Documentation

## How Patch Data Relates to a Colormap

When you create graphics that use `Patch` objects, you can control the overall color scheme by calling the `colormap` function. You can also control the relationship between the colormap and your patch by:

• Assigning specific colors to the faces

• Assigning specific colors to the vertices surrounding each face

The way you control these relationships depends on how you specify your patches: as x-, y-, and z-coordinates, or as face-vertex data.

### Relationship of the Colormap to x-, y-, and z-Coordinate Arrays

If you create a `Patch` object using x-, y-, and z-coordinate arrays, the `CData` property of the `Patch` object contains an indexing array `C`. This array controls the relationship between the colormap and your patch. To assign colors to the faces, specify `C` as an array with these characteristics:

• `C` is an n-by-1 array, where n is the number of faces.

• The value at `C(i)` controls the color for face `i`.

Here is an example of `C` and its relationship to the colormap and three faces. The value of `C(i)` controls the color for the face defined by vertices (`X(i,:)`, `Y(i,:)`). The smallest value in `C` is `0`. It maps to the first row in the colormap. The largest value in `C` is `1`, and it maps to the last row in the colormap. Intermediate values of `C` map linearly to the intermediate rows in the colormap. In this case, `C(2)` maps to the color located about two-thirds from the beginning of the colormap. This code creates the `Patch` object described in the preceding illustration.

```X = [0 0 5; 0 0 5; 4 4 9]; Y = [0 4 0; 3 7 3; 0 4 0]; C = [0; .6667; 1]; p = patch(X,Y,C); colorbar``` To assign colors to the vertices, specify `C` as an array with these characteristics:

• `C` is an m-by-n array, where m is the number of vertices per face, and n is the number of faces.

• The value at `C(i,j)` controls the color at vertex `i` of face `j`.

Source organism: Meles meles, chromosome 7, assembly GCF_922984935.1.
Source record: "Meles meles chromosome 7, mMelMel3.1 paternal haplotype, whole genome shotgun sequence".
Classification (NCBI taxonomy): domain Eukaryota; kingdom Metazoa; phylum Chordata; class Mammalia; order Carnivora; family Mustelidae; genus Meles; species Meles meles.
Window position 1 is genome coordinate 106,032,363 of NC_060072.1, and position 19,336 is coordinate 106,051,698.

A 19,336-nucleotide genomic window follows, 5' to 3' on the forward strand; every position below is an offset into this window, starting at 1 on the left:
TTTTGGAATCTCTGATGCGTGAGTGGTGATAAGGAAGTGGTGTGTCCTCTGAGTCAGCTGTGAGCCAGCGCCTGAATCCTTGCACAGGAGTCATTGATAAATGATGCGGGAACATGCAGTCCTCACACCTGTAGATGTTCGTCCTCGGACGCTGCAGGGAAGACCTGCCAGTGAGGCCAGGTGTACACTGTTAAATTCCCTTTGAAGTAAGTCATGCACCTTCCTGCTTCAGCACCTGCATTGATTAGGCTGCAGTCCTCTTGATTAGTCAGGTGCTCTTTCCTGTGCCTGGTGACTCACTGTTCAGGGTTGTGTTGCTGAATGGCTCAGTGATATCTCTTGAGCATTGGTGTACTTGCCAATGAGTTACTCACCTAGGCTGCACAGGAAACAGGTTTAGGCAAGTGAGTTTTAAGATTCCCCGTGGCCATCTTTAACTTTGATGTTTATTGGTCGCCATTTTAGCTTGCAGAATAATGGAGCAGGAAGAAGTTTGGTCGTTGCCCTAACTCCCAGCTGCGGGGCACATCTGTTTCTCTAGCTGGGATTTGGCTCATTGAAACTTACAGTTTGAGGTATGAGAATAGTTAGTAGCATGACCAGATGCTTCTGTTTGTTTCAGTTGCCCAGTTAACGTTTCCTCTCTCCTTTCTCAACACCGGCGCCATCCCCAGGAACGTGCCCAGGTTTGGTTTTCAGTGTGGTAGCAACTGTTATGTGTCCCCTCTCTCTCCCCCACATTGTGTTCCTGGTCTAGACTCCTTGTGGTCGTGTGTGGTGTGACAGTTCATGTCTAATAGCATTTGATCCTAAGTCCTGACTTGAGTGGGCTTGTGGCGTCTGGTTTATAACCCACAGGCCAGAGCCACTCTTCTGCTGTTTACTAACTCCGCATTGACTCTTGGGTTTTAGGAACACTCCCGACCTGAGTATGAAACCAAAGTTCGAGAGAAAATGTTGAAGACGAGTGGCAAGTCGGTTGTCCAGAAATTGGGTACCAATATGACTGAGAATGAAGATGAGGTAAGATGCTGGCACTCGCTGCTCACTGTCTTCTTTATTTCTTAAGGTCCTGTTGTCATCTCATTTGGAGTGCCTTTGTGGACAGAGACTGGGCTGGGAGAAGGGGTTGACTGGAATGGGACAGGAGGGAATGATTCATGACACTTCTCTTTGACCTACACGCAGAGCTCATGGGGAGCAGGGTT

Here is an example of `C` and its relationship to the colormap and six vertices. The value of `C(i,j)` controls the color for the vertex at (`X(i,j)`, `Y(i,j)`). As with patch faces, MATLAB® scales the values in `C` to the number of rows in the colormap. In this case, the smallest value is `C(2,2)=1`, and it maps to the first row in the colormap. The largest value is `C(3,1)=6`, and it maps to the last row in the colormap.

This code creates the `Patch` object described in the preceding illustration. The `FaceColor` property is set to `'interp'` to make the vertex colors blend across each face.

```clf X = [0 3; 0 3; 5 6]; Y = [0 3; 5 6; 0 3]; C = [5 4; 2 0; 6 3]; p = patch(X,Y,C,'FaceColor','interp'); colorbar``` ### Relationship of the Colormap to Face-Vertex Data

If you create patches using face-vertex data, the `FaceVertexCData` property of the `Patch` object contains an indexing array `C`. This array controls the relationship between the colormap and your patch.

To assign colors to the faces, specify `C` as an array with these characteristics:

• `C` is an n-by-1 array, where n is the number of faces.

• The value at `C(i)` controls the color for face `i`.

Here is an example of `C` and its relationship to the colormap and three faces. The smallest value in `C` is `0`, and it maps to the first row in the colormap. The largest value in `C` is `1`, and it maps to the last value in the colormap. Intermediate values of `C` map linearly to the intermediate rows in the colormap. In this case, `C(2)` maps to the color located about two-thirds from the bottom of the colormap.

This code creates the `Patch` object described in the preceding illustration. The `FaceColor` property is set to `'flat'` to display the colormap colors instead of the default color, which is black.

```clf vertices = [0 0; 0 3; 4 0; 0 4; 0 7; 4 4; 5 0; 5 3; 9 0]; faces = [1 2 3; 4 5 6; 7 8 9]; C = [0; 0.6667; 1]; p = patch('Faces',faces,'Vertices',vertices,'FaceVertexCData',C); p.FaceColor = 'flat'; colorbar``` To assign colors to the vertices, specify the `FaceVertexCData` property of the `Patch` object as array `C` with these characteristics:

• `C` is an n-by-1 array, where n is the number of vertices.

• The value at `C(i)` controls the color at vertex `i`.

Here is an example of `C` and its relationship to the colormap and six vertices. As with patch faces, MATLAB scales the values in `C` to the number of rows in the colormap. In this case, the smallest value is `C(2)=1`, and it maps to the first row in the colormap. The largest value is `C(6)=6`, and it maps to the last row in the colormap.

This code creates the `Patch` object described in the preceding illustration. The `FaceColor` property is set to `'interp'` to make the vertex colors blend across each face.

```clf vertices = [0 0; 0 5; 5 0; 3 3; 3 6; 6 3]; faces = [1 2 3; 4 5 6]; C = [5; 1; 4; 3; 2; 6]; p = patch('Faces',faces,'Vertices',vertices,'FaceVertexCData',C); p.FaceColor = 'interp'; colorbar```